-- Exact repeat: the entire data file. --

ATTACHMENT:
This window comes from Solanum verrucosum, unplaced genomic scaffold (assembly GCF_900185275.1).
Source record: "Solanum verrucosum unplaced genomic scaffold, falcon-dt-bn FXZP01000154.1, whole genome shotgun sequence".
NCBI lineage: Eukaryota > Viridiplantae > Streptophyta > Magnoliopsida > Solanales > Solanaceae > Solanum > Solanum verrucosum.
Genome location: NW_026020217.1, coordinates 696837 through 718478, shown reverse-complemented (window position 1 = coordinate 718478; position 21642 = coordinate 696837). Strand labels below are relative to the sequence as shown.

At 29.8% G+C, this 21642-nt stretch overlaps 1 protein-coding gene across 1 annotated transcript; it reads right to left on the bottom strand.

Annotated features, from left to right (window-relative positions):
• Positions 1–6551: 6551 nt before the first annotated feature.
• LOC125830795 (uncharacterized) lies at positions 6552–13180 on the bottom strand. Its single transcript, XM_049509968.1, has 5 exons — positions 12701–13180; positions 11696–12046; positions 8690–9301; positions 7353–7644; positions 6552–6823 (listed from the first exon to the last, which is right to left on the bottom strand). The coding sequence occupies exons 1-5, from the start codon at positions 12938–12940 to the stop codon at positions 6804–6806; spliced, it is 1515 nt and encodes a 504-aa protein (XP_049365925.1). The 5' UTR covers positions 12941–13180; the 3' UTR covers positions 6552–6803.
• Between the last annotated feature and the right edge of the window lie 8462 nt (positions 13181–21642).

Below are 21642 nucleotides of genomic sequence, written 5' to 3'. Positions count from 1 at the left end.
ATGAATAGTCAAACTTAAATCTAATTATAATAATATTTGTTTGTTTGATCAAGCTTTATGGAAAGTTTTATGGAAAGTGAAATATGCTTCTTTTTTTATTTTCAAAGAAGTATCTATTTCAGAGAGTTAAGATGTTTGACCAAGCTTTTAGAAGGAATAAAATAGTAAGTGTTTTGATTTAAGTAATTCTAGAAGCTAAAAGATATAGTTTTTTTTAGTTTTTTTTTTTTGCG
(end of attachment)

This window comes from Solanum verrucosum, unplaced genomic scaffold (assembly GCF_900185275.1).
Source record: "Solanum verrucosum unplaced genomic scaffold, falcon-dt-bn FXZP01000154.1, whole genome shotgun sequence".
NCBI lineage: Eukaryota > Viridiplantae > Streptophyta > Magnoliopsida > Solanales > Solanaceae > Solanum > Solanum verrucosum.
Genome location: NW_026020217.1, coordinates 696837 through 718478, shown reverse-complemented (window position 1 = coordinate 718478; position 21642 = coordinate 696837). Strand labels below are relative to the sequence as shown.

At 29.8% G+C, this 21642-nt stretch overlaps 1 protein-coding gene across 1 annotated transcript; it reads right to left on the bottom strand.

Annotated features, from left to right (window-relative positions):
• Positions 1–6551: 6551 nt before the first annotated feature.
• LOC125830795 (uncharacterized) lies at positions 6552–13180 on the bottom strand. Its single transcript, XM_049509968.1, has 5 exons — positions 12701–13180; positions 11696–12046; positions 8690–9301; positions 7353–7644; positions 6552–6823 (listed from the first exon to the last, which is right to left on the bottom strand). The coding sequence occupies exons 1-5, from the start codon at positions 12938–12940 to the stop codon at positions 6804–6806; spliced, it is 1515 nt and encodes a 504-aa protein (XP_049365925.1). The 5' UTR covers positions 12941–13180; the 3' UTR covers positions 6552–6803.
• Between the last annotated feature and the right edge of the window lie 8462 nt (positions 13181–21642).

Below are 21642 nucleotides of genomic sequence, written 5' to 3'. Positions count from 1 at the left end.
ATGAATAGTCAAACTTAAATCTAATTATAATAATATTTGTTTGTTTGATCAAGCTTTATGGAAAGTTTTATGGAAAGTGAAATATGCTTCTTTTTTTATTTTCAAAGAAGTATCTATTTCAGAGAGTTAAGATGTTTGACCAAGCTTTTAGAAGGAATAAAATAGTAAGTGTTTTGATTTAAGTAATTCTAGAAGCTAAAAGATATAGTTTTTTTTAGTTTTTTTTTTTTGCG